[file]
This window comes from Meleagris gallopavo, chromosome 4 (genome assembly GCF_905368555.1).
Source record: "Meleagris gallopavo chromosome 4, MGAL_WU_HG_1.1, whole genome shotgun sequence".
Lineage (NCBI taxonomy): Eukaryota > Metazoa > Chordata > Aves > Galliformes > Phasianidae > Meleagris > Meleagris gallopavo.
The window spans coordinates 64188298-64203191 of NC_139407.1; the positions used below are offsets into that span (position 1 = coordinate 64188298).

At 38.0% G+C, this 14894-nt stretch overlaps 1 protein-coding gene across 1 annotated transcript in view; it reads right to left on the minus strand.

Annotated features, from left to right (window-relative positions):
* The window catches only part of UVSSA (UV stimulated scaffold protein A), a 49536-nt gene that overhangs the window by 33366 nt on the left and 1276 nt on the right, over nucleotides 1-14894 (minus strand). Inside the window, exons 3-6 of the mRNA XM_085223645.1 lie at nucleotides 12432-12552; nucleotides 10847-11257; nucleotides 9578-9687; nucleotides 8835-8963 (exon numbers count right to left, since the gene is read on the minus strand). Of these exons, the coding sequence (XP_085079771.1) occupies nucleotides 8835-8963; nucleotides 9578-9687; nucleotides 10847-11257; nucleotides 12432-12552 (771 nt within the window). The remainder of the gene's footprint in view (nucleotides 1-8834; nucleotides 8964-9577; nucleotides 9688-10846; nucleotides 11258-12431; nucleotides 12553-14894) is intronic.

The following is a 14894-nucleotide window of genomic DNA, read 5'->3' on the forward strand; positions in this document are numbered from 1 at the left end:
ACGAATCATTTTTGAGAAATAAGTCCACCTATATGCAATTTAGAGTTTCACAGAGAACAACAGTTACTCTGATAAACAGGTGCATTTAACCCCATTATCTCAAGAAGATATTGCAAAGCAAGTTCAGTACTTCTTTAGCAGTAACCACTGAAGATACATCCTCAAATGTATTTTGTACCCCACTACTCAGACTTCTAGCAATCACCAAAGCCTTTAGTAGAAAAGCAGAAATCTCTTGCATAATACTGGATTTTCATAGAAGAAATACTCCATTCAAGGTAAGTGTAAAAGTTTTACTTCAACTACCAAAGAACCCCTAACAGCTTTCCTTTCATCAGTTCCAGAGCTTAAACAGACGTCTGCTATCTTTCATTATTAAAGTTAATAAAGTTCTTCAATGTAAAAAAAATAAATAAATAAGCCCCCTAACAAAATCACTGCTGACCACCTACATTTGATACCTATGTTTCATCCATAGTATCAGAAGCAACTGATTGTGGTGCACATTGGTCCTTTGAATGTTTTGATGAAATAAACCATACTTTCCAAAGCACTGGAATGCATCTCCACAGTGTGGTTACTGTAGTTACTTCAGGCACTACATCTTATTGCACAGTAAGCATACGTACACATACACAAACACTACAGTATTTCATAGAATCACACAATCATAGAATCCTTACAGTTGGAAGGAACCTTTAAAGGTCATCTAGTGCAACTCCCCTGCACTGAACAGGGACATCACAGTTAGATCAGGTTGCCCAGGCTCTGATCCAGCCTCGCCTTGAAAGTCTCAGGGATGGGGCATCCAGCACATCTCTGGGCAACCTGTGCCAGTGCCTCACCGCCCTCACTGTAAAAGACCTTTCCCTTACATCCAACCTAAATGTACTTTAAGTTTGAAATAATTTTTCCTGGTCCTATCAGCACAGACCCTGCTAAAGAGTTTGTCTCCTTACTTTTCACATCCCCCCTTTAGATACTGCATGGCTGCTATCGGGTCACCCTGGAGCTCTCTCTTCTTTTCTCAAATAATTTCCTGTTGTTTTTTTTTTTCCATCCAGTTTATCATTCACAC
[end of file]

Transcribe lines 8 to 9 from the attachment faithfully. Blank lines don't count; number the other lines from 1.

The following is a 14894-nucleotide window of genomic DNA, read 5'->3' on the forward strand; positions in this document are numbered from 1 at the left end:
ACGAATCATTTTTGAGAAATAAGTCCACCTATATGCAATTTAGAGTTTCACAGAGAACAACAGTTACTCTGATAAACAGGTGCATTTAACCCCATTATCTCAAGAAGATATTGCAAAGCAAGTTCAGTACTTCTTTAGCAGTAACCACTGAAGATACATCCTCAAATGTATTTTGTACCCCACTACTCAGACTTCTAGCAATCACCAAAGCCTTTAGTAGAAAAGCAGAAATCTCTTGCATAATACTGGATTTTCATAGAAGAAATACTCCATTCAAGGTAAGTGTAAAAGTTTTACTTCAACTACCAAAGAACCCCTAACAGCTTTCCTTTCATCAGTTCCAGAGCTTAAACAGACGTCTGCTATCTTTCATTATTAAAGTTAATAAAGTTCTTCAATGTAAAAAAAATAAATAAATAAGCCCCCTAACAAAATCACTGCTGACCACCTACATTTGATACCTATGTTTCATCCATAGTATCAGAAGCAACTGATTGTGGTGCACATTGGTCCTTTGAATGTTTTGATGAAATAAACCATACTTTCCAAAGCACTGGAATGCATCTCCACAGTGTGGTTACTGTAGTTACTTCAGGCACTACATCTTATTGCACAGTAAGCATACGTACACATACACAAACACTACAGTATTTCATAGAATCACACAATCATAGAATCCTTACAGTTGGAAGGAACCTTTAAAGGTCATCTAGTGCAACTCCCCTGCACTGAACAGGGACATCACAGTTAGATCAGGTTGCCCAGGCTCTGATCCAGCCTCGCCTTGAAAGTCTCAGGGATGGGGCATCCAGCACATCTCTGGGCAACCTGTGCCAGTGCCTCACCGCCCTCACTGTAAAAGACCTTTCCCTTACATCCAACCTAAATGTACTTTAAGTTTGAAATAATTTTTCCTGGTCCTATCAGCACAGACCCTGCTAAAGAGTTTGTCTCCTTACTTTTCACATCCCCCCTTTAGATACTGCATGGCTGCTATCGGGTCACCCTGGAGCTCTCTCTTCTTTTCTCAAATAATTTCCTGTTGTTTTTTTTTTTCCATCCAGTTTATCATTCACAC